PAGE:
Kenya has been a hub for various migrations
for millennia. In the meeting between Arabs and Bantu
people, the so-called Swahili culture developed, which
already in the Middle Ages conducted long-distance
trade. When Europeans colonized Africa in the 19th
century, Kenya came under British control. White
settlers seized the most fertile soils, causing great
dissatisfaction. It became the breeding ground for the
mau-mau uprising in the 1950s. The rebellion was
brutally defeated by the British but by extension it
paved the way for Kenya's independence in 1963.
Comprehensive guide to and popular abbreviations of Kenya, covering history, economy, and social conditions.
Several million-year-old finds of human beings have
been made in present-day Kenya, including at Lake
Turkana. Later people migrated in, partly from the Nile
Valley to the north and partly from the west. During the
first millennium of our era, the Stone Age culture was
replaced by an Iron Age culture with advanced terraced
farms and stone houses, when influential Bantu people
from the West crowded the hunter and gatherer people who
lived in the area.
In the 7th century, Arabs began to colonize the
coastal area, from Somalia in the north to Mozambique in
the south. The traders of Swahili culture had contact
with Persia, India and China. From the interior of the
country, African traders brought with them ivory and
slaves, which they exchanged for fabrics, metals,
ceramics and salt. The language of Swahili spread along
the trade routes, and in its tracks also followed Islam.
The trading power of the Swahili cities was divided
by the Portuguese, who in the 16th century established a
trade route to India. The Portuguese brought with them
new cultural plants such as maize, cassava and tobacco
that they collected in America.
In the interior of Kenya there were no great
kingdoms. The population depended mainly on agriculture
and livestock, with extensive trade between the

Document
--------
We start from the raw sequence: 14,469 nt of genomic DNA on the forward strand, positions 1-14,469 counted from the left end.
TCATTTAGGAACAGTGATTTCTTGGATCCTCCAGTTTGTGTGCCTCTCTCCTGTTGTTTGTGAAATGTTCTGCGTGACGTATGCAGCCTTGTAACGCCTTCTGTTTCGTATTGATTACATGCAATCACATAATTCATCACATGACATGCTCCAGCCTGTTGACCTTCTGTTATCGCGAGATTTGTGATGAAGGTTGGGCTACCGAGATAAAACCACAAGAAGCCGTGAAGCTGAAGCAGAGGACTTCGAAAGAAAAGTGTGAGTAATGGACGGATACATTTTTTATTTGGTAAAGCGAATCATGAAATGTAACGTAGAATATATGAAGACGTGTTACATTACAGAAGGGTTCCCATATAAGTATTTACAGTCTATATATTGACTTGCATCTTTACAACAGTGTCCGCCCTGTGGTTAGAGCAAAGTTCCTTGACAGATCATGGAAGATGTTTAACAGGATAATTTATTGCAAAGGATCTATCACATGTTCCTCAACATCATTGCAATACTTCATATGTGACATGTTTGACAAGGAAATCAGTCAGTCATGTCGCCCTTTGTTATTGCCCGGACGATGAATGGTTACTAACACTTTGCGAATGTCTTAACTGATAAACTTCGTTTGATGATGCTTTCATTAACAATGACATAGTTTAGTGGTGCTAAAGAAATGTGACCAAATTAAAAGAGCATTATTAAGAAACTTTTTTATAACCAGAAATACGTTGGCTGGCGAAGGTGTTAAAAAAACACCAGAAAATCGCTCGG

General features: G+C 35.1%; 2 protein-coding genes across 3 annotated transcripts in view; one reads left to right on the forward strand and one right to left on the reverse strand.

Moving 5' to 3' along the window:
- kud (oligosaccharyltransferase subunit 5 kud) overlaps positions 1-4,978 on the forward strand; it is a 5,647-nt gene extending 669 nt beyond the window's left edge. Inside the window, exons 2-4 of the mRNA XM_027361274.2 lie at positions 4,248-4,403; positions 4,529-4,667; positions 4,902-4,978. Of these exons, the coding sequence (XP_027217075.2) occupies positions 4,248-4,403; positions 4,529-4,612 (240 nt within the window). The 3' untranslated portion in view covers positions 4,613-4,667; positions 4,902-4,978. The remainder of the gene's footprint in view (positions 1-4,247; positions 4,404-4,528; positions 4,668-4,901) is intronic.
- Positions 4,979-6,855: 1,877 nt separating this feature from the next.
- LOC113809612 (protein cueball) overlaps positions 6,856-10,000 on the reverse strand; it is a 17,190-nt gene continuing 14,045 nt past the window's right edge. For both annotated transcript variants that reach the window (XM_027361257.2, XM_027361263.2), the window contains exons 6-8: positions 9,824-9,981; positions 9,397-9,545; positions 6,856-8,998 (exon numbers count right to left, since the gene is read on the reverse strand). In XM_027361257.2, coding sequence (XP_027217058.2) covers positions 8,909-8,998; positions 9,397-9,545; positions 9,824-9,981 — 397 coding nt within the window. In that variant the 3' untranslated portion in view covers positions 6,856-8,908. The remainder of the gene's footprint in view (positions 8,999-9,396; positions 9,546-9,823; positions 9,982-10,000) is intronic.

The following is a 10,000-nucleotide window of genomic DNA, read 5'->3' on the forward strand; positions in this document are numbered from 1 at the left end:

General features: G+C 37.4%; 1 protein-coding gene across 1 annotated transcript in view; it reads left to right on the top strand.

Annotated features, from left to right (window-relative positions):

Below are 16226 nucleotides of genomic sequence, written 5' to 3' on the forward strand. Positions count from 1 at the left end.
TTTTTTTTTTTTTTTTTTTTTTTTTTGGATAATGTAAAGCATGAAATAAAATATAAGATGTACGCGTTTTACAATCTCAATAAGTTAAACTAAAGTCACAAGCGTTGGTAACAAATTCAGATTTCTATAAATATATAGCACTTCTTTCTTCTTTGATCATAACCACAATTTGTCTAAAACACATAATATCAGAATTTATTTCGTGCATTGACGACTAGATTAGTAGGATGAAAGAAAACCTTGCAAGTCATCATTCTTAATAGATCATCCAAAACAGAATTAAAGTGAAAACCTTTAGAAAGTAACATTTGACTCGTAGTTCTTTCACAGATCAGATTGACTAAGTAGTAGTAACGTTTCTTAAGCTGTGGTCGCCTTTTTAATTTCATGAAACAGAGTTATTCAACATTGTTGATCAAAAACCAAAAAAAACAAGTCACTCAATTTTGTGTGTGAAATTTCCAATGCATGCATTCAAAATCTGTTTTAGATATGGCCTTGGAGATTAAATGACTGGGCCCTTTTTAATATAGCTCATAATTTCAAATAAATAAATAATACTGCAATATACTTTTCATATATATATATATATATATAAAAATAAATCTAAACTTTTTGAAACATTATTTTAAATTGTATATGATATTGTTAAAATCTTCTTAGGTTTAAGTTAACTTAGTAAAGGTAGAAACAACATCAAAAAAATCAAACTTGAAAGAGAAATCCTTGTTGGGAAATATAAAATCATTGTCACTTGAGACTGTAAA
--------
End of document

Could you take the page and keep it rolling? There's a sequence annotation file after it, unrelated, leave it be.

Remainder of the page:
different peoples. New ethnic groups immigrated to the
area, including the Luo people who came from an area in
present-day Uganda at the end of the 16th century.
The Sultanate of Oman on the Arabian Peninsula, which
had ambitions to form its own empire, expelled the
Portuguese at the end of the 17th century. Much of the
18th century and the beginning of the 19th century were
characterized by conflicts with the Omani and mutual
struggle between the cities along the coast. By the
middle of the 19th century, trade routes changed. The
caravans searched from the coast and into the country.
Gradually, the British pushed away the Omani.
Kenya becomes part of the UK
When the European superpowers divided the African
continent between them at the Berlin Conference of
1884-1885, Britain was allocated the area that would
become Kenya. Kenya became a British protectorate in
1895 and the same year the railway to Uganda began to be
built. Much of the workforce for the railway
construction was sourced from India.
To secure their support, the British gave special
benefits to certain African leaders, and different
groups played out against each other. In 1902, white
settlers were encouraged to relocate to the fertile
highlands and the indigenous population was expelled.
Africans were referred to less fertile areas.
However, the settlers had difficulty finding labor.
By imposing a series of taxes, the authorities forced
Africans to take payroll work on the white farms.
During the First World War, settlers strengthened
their grip on local authorities and decision-making.
Discontent grew among the indigenous population and in
the early 1920s several political organizations were
formed for blacks.
By 1920, Kenya had become a crown colony. Among the
white settlers there were strong demands to break away
from the UK and gain self-government within the British
Commonwealth, like Australia and Canada.
In 1944, Kenya's African Union (KAU)
was formed with Jomo Kenyatta as its leader. KAU's